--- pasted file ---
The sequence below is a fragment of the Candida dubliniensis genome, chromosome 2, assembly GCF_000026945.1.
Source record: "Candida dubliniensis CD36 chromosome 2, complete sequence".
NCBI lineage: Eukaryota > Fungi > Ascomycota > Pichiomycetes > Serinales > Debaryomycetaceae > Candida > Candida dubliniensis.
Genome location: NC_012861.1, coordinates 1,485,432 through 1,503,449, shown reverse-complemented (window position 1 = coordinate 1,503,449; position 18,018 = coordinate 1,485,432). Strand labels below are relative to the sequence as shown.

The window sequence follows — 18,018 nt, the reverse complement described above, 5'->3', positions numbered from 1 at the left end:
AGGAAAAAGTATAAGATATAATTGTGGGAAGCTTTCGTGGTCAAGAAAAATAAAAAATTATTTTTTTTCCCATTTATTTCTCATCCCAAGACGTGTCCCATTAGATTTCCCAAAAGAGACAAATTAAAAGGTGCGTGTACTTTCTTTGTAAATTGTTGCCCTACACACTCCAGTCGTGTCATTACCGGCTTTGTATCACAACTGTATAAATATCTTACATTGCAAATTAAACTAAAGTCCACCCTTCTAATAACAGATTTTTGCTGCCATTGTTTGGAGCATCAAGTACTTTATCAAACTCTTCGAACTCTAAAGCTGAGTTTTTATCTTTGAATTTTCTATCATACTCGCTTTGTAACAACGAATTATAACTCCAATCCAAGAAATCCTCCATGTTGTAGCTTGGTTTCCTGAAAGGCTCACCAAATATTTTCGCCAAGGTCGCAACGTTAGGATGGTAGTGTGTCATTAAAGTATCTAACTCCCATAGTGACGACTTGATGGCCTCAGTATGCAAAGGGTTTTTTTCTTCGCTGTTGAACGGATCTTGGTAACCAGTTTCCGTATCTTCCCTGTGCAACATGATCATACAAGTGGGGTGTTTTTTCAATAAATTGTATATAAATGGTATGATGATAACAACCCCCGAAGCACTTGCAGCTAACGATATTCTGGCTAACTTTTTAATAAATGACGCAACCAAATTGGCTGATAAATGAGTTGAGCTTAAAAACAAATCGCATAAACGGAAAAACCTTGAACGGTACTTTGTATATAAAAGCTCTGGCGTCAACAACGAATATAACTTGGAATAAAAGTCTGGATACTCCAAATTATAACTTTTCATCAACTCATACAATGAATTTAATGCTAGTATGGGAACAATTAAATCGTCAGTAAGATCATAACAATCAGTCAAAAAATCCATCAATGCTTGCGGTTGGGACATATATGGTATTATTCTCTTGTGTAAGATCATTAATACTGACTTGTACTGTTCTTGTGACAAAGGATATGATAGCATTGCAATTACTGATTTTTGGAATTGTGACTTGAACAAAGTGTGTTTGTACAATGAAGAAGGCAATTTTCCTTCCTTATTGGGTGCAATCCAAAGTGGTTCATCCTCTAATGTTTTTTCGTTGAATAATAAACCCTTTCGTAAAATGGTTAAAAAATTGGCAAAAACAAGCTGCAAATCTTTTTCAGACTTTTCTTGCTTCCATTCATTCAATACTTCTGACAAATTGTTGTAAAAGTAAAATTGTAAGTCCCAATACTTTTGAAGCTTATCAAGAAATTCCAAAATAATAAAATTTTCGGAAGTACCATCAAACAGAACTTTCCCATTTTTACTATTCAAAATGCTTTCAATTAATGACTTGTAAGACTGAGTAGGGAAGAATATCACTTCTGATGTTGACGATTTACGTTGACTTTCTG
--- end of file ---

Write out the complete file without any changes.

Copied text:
The sequence below is a fragment of the Candida dubliniensis genome, chromosome 2, assembly GCF_000026945.1.
Source record: "Candida dubliniensis CD36 chromosome 2, complete sequence".
NCBI lineage: Eukaryota > Fungi > Ascomycota > Pichiomycetes > Serinales > Debaryomycetaceae > Candida > Candida dubliniensis.
Genome location: NC_012861.1, coordinates 1,485,432 through 1,503,449, shown reverse-complemented (window position 1 = coordinate 1,503,449; position 18,018 = coordinate 1,485,432). Strand labels below are relative to the sequence as shown.

The window sequence follows — 18,018 nt, the reverse complement described above, 5'->3', positions numbered from 1 at the left end:
AGGAAAAAGTATAAGATATAATTGTGGGAAGCTTTCGTGGTCAAGAAAAATAAAAAATTATTTTTTTTCCCATTTATTTCTCATCCCAAGACGTGTCCCATTAGATTTCCCAAAAGAGACAAATTAAAAGGTGCGTGTACTTTCTTTGTAAATTGTTGCCCTACACACTCCAGTCGTGTCATTACCGGCTTTGTATCACAACTGTATAAATATCTTACATTGCAAATTAAACTAAAGTCCACCCTTCTAATAACAGATTTTTGCTGCCATTGTTTGGAGCATCAAGTACTTTATCAAACTCTTCGAACTCTAAAGCTGAGTTTTTATCTTTGAATTTTCTATCATACTCGCTTTGTAACAACGAATTATAACTCCAATCCAAGAAATCCTCCATGTTGTAGCTTGGTTTCCTGAAAGGCTCACCAAATATTTTCGCCAAGGTCGCAACGTTAGGATGGTAGTGTGTCATTAAAGTATCTAACTCCCATAGTGACGACTTGATGGCCTCAGTATGCAAAGGGTTTTTTTCTTCGCTGTTGAACGGATCTTGGTAACCAGTTTCCGTATCTTCCCTGTGCAACATGATCATACAAGTGGGGTGTTTTTTCAATAAATTGTATATAAATGGTATGATGATAACAACCCCCGAAGCACTTGCAGCTAACGATATTCTGGCTAACTTTTTAATAAATGACGCAACCAAATTGGCTGATAAATGAGTTGAGCTTAAAAACAAATCGCATAAACGGAAAAACCTTGAACGGTACTTTGTATATAAAAGCTCTGGCGTCAACAACGAATATAACTTGGAATAAAAGTCTGGATACTCCAAATTATAACTTTTCATCAACTCATACAATGAATTTAATGCTAGTATGGGAACAATTAAATCGTCAGTAAGATCATAACAATCAGTCAAAAAATCCATCAATGCTTGCGGTTGGGACATATATGGTATTATTCTCTTGTGTAAGATCATTAATACTGACTTGTACTGTTCTTGTGACAAAGGATATGATAGCATTGCAATTACTGATTTTTGGAATTGTGACTTGAACAAAGTGTGTTTGTACAATGAAGAAGGCAATTTTCCTTCCTTATTGGGTGCAATCCAAAGTGGTTCATCCTCTAATGTTTTTTCGTTGAATAATAAACCCTTTCGTAAAATGGTTAAAAAATTGGCAAAAACAAGCTGCAAATCTTTTTCAGACTTTTCTTGCTTCCATTCATTCAATACTTCTGACAAATTGTTGTAAAAGTAAAATTGTAAGTCCCAATACTTTTGAAGCTTATCAAGAAATTCCAAAATAATAAAATTTTCGGAAGTACCATCAAACAGAACTTTCCCATTTTTACTATTCAAAATGCTTTCAATTAATGACTTGTAAGACTGAGTAGGGAAGAATATCACTTCTGATGTTGACGATTTACGTTGACTTTCTG